‘The scientists of tomorrow’

08. May 2019

Annual block course brings ETH Zurich and ZHAW students to Davos for hands-on training experience

Fifty-six students from the Swiss Federal Institute of Technology in Zurich (ETH Zurich) and the Zurich University of Applied Sciences campus in Winterthur explored a variety of skeletal repair topics during a hands-on skeletal repair course, April 26–27, 2019, at the AO Center in Davos.

The group—33 master’s students from the ETH Zurich Department of Health Sciences and Technology and 23 bachelor’s biomedical engineering students from ZHAW—got the rare opportunity to learn from world-class skeletal repair experts and work in the state-of-the art AO Research Institute Davos (ARI) labs. 

Organized by ARI Principal Scientist Sibylle Grad, PhD, the two-day annual event provides participants with a rich and unique learning experience. Students worked together in teams to explore a variety of skeletal repair topics, including bioreactor-guided whole organ cultures of intervertebral discs, adenovirus transfection, 3-D printing, implant infection, in vivo model for skeletal research, cartilage bioreactor, joint anatomy, and endoprosthesis materials. Additionally, the course included two case-based clinical workshops to provide participants with basic knowledge of clinical and radiological techniques, reading and understanding X-ray images and evaluating mechanisms of injuries.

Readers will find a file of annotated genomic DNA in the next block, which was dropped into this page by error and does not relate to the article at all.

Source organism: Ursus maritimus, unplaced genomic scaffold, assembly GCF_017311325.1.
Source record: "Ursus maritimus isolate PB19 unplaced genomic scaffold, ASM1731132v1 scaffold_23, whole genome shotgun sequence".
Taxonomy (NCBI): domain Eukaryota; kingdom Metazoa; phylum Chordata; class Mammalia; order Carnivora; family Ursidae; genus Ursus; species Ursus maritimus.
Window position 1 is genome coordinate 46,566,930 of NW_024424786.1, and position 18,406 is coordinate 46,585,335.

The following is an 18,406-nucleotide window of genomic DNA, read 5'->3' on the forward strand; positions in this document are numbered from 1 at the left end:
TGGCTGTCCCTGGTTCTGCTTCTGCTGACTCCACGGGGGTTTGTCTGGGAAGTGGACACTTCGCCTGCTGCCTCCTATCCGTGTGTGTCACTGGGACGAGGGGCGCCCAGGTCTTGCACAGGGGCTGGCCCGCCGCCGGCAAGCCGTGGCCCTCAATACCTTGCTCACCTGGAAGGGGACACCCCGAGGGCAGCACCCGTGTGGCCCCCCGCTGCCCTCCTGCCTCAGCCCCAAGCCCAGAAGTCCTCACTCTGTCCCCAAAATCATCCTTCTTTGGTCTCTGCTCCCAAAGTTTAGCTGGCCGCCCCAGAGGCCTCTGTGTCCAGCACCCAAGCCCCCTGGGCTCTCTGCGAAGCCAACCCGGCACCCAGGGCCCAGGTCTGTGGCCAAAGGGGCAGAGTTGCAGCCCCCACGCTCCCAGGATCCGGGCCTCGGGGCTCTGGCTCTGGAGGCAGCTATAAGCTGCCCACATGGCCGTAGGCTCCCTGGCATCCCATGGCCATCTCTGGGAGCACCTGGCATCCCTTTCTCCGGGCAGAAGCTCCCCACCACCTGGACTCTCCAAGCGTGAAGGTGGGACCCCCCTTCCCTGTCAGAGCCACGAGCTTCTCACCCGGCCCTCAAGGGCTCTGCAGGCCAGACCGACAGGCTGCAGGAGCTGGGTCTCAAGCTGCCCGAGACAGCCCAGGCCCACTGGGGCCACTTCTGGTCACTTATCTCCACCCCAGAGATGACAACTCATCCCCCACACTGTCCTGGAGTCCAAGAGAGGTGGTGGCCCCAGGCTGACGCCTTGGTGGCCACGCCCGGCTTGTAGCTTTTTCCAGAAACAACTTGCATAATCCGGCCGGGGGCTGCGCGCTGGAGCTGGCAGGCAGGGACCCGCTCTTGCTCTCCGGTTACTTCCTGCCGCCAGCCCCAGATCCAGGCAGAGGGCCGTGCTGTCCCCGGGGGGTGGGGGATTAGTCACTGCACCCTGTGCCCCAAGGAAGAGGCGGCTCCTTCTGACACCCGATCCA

“What was really unique about this course were its hands-on aspect and the opportunities for students to interact closely with the surgeons,” said Grad who also is adjunct professor in biomedical engineering in the Health Sciences and Technologies Department at ETH Zurich. “At ARI, we are helping to train the scientists of tomorrow—and that is important because there still are a lot of unsolved clinical questions in the area of skeletal repair.”

Contributing key expertise for the event with Dr Veit Shoenborn and Dr Raphael Jenni from Kantonsspital Graubünden in Chur, and Prof Dr Daniel Baumgartner and Prof Dr Bernd Heinlein from the ZHAW School of Engineering, as well as ARI scientists from the Musculoskeletal Regeneration Program, Biomedical Development Programs, Musculoskeletal Infection Group, and the Preclinical Services team.